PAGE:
Did Neanderthals Have Souls?

A newly unearthed hominid revives some difficult questions for Christians.

Themba Hadebe / AP

Earlier this month, scientists working in South Africa made an exciting announcement: They had discovered a new species of human ancestor. The species, which they named Homo naledi, may be among the first of the genus Homo, what the project’s lead scientist, paleoanthropologist Lee Berger, described as a “bridge” between more primitive species and humans. National Geographic called it “one of the greatest fossil discoveries of the past half century.”

One of the most exciting aspects of the naledi discovery was that the skeletons appear to have been deposited in a burial chamber, suggesting the species engaged in rituals and even symbolic thought. That raises a whole host of scientific and anthropological questions: When did Homo naledi live, for example, and why did it die out?

But the discovery of a relatively advanced human ancestor also raises theological questions, particularly for Christians who believe that a person must believe in the resurrection of Jesus Christ in order to receive eternal life in Heaven. It may sound silly to apply that standard to primitive species hovering millions of years ago between animal and human, but it’s an important question if you believe in the eternal soul.

The broader issue is what happens to the soul of anyone born before Jesus Christ. Surely Moses and Abraham, for example, made it to Heaven. But how? The short answer, according to many theologians, is they trusted in God’s promises about the coming of a savior. They wouldn’t have known the specifics about Jesus Christ of Nazareth, but they could have had a general faith that a Messiah was on his way.

A related question is what happens to modern people who never had the chance to hear the message of Jesus Christ. Again, most Christian theologians allow for salvation on the basis of a kind of orientation toward God. Here’s how the Catholic Church’s Second Vatican Council addressed the problem in 1964, for example:

Those also can attain to salvation who through no fault of their own do not know the Gospel of Christ or His Church, yet sincerely seek God and moved by grace strive by their deeds to do His will as it is known to them through the dictates of conscience.

Young Earth Creationists, who deny evolutionary theory and argue that God created the universe in the span of six days no more than 10,000 years ago, are not known for their comfort with ambiguity. For them, the most pressing problem each time scientists discover a new hominid is whether the species is ape or human. The former are mere animals; the latter have an eternal soul. The creationist organization Answers in Genesis, which operates the Creation Museum in Kentucky, calls Neanderthals “fully human,” for example, while the 3-million-year-old “Lucy” was clearly an ape. Reasons to Believe, another creationist group, classifies Neanderthals, Homo erectus, and others as animals. Others have speculated that Neanderthals are the people who died in the devastating flood described in the Biblical story of Noah’s Ark. (My cousin, a Christian biologist, recently explored these issues in a fascinating entry on his blog.)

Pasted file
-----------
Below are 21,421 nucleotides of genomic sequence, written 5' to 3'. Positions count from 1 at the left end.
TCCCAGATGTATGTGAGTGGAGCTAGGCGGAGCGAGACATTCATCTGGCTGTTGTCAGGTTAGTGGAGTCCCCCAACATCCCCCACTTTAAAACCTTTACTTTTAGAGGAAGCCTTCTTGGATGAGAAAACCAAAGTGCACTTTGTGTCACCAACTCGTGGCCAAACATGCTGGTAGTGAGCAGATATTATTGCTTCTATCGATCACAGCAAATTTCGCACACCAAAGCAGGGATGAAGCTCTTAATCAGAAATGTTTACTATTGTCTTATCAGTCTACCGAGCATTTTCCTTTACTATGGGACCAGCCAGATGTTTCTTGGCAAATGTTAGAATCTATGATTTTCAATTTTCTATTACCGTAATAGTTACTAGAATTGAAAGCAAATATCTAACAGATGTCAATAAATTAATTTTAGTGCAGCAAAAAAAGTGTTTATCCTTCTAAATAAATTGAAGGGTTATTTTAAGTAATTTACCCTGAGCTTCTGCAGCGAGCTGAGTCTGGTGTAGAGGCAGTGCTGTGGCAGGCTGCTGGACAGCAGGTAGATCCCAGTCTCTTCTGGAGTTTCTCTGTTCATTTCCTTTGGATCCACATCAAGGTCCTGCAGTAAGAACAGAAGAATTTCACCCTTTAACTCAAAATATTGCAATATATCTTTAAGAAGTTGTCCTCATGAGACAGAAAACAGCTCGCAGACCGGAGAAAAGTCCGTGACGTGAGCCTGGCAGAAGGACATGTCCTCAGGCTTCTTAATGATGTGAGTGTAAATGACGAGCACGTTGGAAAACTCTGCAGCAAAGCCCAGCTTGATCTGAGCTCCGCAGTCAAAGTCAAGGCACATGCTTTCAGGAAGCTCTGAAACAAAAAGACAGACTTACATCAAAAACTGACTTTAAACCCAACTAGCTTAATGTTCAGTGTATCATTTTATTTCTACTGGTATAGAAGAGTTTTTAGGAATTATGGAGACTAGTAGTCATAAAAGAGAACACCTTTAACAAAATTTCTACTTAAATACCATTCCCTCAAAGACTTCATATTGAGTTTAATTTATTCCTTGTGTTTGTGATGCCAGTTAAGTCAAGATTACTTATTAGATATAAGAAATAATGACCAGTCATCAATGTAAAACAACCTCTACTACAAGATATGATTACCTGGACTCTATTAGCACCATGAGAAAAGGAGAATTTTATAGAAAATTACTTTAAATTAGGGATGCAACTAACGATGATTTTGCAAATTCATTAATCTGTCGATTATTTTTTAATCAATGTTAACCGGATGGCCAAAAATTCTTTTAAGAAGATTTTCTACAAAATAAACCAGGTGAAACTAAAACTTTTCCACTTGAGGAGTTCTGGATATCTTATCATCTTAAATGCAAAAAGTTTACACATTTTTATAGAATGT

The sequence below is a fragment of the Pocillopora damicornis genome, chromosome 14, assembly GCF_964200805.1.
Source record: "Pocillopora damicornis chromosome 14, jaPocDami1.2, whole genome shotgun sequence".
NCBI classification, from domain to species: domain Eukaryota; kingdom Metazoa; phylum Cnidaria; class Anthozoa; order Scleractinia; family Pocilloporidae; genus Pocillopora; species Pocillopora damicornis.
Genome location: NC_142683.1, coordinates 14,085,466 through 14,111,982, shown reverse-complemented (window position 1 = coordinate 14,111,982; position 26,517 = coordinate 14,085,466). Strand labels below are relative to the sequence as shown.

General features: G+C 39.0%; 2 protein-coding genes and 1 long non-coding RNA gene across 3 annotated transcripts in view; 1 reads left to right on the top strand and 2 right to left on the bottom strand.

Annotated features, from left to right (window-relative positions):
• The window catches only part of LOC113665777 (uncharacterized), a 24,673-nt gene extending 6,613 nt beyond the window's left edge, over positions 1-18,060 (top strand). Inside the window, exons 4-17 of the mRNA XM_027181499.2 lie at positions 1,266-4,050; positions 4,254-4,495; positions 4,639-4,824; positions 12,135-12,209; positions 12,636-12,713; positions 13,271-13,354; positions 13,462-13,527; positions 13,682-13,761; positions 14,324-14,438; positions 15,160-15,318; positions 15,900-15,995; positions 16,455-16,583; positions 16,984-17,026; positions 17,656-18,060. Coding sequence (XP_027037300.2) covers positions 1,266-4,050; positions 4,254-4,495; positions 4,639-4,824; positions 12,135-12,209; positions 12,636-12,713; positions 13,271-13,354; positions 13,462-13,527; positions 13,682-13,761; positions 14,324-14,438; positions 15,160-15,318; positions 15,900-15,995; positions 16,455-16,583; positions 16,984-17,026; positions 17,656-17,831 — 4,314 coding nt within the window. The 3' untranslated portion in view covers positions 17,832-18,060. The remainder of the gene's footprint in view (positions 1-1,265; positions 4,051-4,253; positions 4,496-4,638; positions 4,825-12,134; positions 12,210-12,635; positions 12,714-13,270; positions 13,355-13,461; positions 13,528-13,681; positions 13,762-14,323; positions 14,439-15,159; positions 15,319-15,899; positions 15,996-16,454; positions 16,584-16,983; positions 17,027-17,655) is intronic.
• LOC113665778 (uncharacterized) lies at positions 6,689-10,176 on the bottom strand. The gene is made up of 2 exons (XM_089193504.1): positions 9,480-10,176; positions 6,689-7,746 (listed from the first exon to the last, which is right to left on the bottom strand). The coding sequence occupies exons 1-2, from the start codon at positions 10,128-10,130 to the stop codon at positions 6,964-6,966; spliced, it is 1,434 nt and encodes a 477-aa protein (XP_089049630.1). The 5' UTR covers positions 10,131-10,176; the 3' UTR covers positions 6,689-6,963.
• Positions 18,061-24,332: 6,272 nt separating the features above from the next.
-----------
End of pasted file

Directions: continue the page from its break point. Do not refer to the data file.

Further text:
Creationists are already arguing over the naledi discovery. Kurt Wise, the director of the Center for Creation Research at Truett-McConnell College, told the evangelical World magazine that the fossils do represent a fully human species. Answers in Genesis disagrees. Regular contributor Elizabeth Mitchell dismissed the evidence that the naledi buried their own dead, and reiterated that all human species are descendants of Adam and Eve:

These fossils, like so many others before them, may reshuffle the “family tree” that evolutionists are constantly drawing and re-drawing in their efforts to create for us a history apart from God. But they will not re-shuffle the truth about human history or what it means to be human. We know that God created man and land animals the same day without evolution. We seriously doubt the original owners of the Dinaledi bones were among the descendants of Adam and Eve, as the preponderance of the evidence suggests they were animals, one of the variations that developed among apes. They most certainly were not any sort of evolutionary intermediate.

Even the many Christians who accept that the world is much older than 10,000 years find that the problem can still provoke. But it’s not necessarily cause for despair over the fate of the naledi soul. British pastor Mark Woods, a contributor to the online publication Christian Today, wrote recently that the naledi burial site raises intriguing suggestions for Christians about the existence of the soul. If this primitive group went to such lengths to bury their dead, he argues, it “shows they knew that death was not an absolute ending, and that those who had died were still, in some way, present.”

That’s a theological way of saying what scientists have been arguing all along. As Lee Berger, who led the discovery in South Africa, put it, “We are going to have to contemplate some very deep things about what it is to be human.” For some, it’s a matter of eternal life and death.